Mr. Taylor appealed the OTA's decision to the Circuit Court of Mineral County. In addition to challenging the OTA's decision, Mr. Taylor also alleged multiple assignments of error, in various filings, regarding the professionalism of ALJ Harlan, ALJ Pollack, and legal counsel for the Tax Commissioner. The circuit court reversed the OTA's decision on August 25, 2016, ruling that (1) Mr. Taylor's complaints regarding the professionalism of ALJ Harlan, ALJ Pollack, and legal counsel for the Tax Commissioner were without merit; and (2) the OTA's finding that the Tax Commissioner had "the power to investigate and to make changes to an individual's accounts or returns as well as to make appropriate assessments for non-payment of taxes when necessary pursuant to West Virginia Code § 11-10-7, § 11-21-12 et seq., and 110 C.S.R. 21, § 59" was arbitrary and erroneous.

         The circuit court noted that the legality of the decrease between the 2012 tax return and amended return was, as identified by the Tax Commissioner, the only issue in the case. It also noted that an affidavit provided by the Tax Commissioner's agent indicated that the amended return was "accepted but the refund was made in error because of the subsequent filing of an appeal by Mr. Taylor relating to the 2012 tax assessment based upon his original filing." The circuit court found that while for state tax purposes, federal adjusted gross income can be adjusted depending on state tax law modifications provided by statute, [8] there was no authority for the Tax Commissioner to disregard an accepted federal amended tax return's representation of adjusted gross income without conducting some form of investigation and making a determination of fraud or falsity.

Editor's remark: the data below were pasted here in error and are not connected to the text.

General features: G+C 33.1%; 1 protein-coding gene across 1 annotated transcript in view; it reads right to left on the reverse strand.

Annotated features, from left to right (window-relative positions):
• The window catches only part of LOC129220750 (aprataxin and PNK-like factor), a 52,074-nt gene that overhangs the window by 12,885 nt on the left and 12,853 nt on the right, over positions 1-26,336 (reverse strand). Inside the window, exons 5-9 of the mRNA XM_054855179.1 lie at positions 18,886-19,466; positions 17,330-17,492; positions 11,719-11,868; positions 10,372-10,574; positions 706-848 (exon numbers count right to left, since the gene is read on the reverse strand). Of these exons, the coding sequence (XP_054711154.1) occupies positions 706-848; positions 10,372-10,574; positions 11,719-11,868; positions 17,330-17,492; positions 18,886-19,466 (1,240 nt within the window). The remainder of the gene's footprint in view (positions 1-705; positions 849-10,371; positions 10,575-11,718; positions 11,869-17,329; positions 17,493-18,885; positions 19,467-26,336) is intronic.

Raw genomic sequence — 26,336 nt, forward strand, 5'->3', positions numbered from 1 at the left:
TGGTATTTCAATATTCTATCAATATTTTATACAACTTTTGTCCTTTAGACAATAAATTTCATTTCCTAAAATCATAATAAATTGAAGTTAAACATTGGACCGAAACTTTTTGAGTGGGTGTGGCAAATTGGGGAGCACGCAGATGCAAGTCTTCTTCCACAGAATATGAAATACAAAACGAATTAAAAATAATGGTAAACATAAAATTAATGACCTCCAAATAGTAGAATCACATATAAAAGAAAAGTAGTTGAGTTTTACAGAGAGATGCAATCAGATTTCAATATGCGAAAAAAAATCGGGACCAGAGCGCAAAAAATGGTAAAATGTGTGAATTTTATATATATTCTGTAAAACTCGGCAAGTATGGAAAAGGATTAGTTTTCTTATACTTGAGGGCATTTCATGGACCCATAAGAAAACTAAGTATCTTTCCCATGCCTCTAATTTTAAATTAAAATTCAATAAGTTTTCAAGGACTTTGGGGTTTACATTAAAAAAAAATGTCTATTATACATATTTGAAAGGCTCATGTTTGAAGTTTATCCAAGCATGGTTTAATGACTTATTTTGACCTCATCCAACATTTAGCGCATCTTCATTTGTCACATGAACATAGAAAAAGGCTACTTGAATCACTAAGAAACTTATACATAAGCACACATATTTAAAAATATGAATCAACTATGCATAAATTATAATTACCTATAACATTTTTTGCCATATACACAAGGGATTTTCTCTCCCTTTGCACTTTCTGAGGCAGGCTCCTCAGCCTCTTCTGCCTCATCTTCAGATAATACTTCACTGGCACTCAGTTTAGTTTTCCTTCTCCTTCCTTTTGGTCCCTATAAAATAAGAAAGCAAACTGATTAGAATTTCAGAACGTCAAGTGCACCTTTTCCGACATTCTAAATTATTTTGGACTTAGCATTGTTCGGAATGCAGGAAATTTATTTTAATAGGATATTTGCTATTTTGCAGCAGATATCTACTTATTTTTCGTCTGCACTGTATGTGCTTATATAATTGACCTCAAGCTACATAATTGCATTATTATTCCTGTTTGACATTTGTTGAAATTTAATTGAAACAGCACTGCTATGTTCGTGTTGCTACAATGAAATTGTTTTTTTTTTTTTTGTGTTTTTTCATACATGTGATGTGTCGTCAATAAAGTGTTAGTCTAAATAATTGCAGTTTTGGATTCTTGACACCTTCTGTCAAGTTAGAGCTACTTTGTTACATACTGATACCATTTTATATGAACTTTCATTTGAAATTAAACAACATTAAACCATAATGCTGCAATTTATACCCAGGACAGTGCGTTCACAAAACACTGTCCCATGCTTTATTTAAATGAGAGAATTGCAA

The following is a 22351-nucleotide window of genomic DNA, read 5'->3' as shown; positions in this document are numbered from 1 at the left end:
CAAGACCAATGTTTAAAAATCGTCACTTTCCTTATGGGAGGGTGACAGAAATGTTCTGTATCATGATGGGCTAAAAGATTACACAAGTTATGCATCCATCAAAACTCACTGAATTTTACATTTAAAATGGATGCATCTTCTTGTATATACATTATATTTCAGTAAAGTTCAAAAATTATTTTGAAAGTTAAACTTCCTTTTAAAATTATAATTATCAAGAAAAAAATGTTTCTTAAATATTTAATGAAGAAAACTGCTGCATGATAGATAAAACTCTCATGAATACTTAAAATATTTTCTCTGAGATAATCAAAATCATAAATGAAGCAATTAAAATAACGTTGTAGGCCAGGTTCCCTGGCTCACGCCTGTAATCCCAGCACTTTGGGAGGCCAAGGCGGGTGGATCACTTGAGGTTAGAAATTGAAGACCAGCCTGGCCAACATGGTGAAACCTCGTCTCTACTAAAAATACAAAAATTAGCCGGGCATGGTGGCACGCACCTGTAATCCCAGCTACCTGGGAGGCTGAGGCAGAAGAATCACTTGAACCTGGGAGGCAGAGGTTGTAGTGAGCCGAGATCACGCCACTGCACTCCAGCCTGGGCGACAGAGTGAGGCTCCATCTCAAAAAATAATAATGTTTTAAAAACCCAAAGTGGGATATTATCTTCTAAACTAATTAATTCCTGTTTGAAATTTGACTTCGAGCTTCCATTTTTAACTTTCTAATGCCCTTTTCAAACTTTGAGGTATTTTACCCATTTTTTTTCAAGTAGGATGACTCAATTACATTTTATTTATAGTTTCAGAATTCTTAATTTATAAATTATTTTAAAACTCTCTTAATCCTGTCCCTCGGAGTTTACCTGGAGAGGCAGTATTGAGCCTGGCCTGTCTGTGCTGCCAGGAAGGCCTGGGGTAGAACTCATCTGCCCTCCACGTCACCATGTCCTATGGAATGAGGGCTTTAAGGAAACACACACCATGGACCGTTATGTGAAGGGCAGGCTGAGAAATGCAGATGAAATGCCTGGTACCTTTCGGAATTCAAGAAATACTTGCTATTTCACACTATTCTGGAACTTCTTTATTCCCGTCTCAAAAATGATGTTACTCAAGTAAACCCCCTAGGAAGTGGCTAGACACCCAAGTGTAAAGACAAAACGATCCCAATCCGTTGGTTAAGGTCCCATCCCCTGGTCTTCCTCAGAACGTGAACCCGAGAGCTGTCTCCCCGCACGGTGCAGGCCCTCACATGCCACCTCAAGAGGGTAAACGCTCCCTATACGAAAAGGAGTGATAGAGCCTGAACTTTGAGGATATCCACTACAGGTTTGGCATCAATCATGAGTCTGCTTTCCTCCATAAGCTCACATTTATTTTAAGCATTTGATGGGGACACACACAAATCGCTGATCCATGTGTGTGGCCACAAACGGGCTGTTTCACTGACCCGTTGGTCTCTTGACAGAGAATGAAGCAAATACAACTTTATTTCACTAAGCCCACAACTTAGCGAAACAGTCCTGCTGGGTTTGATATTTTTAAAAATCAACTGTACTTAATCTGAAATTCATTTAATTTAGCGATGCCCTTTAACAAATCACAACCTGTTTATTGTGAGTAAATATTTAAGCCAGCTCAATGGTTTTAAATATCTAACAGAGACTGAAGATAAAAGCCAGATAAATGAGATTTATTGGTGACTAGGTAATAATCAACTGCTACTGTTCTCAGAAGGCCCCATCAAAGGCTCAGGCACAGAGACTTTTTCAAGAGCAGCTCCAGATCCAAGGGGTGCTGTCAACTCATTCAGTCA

The court found that West Virginia Code § 11-21-12 and its accompanying rules establish that federal adjusted gross income is the actual starting point for determining state tax liability and the legislative scheme indicated a heavy reliance on the IRS's acceptance of a federal tax return as establishing the accuracy of a state return.[9] Thus, the circuit court concluded that the application of West Virginia Code § 11-10-7[10] (regarding all state tax assessments) and West Virginia Code § 11-21-12 (specifically dealing with West Virginia personal income tax), creates an ambiguity that should be resolved in favor of the taxpayer.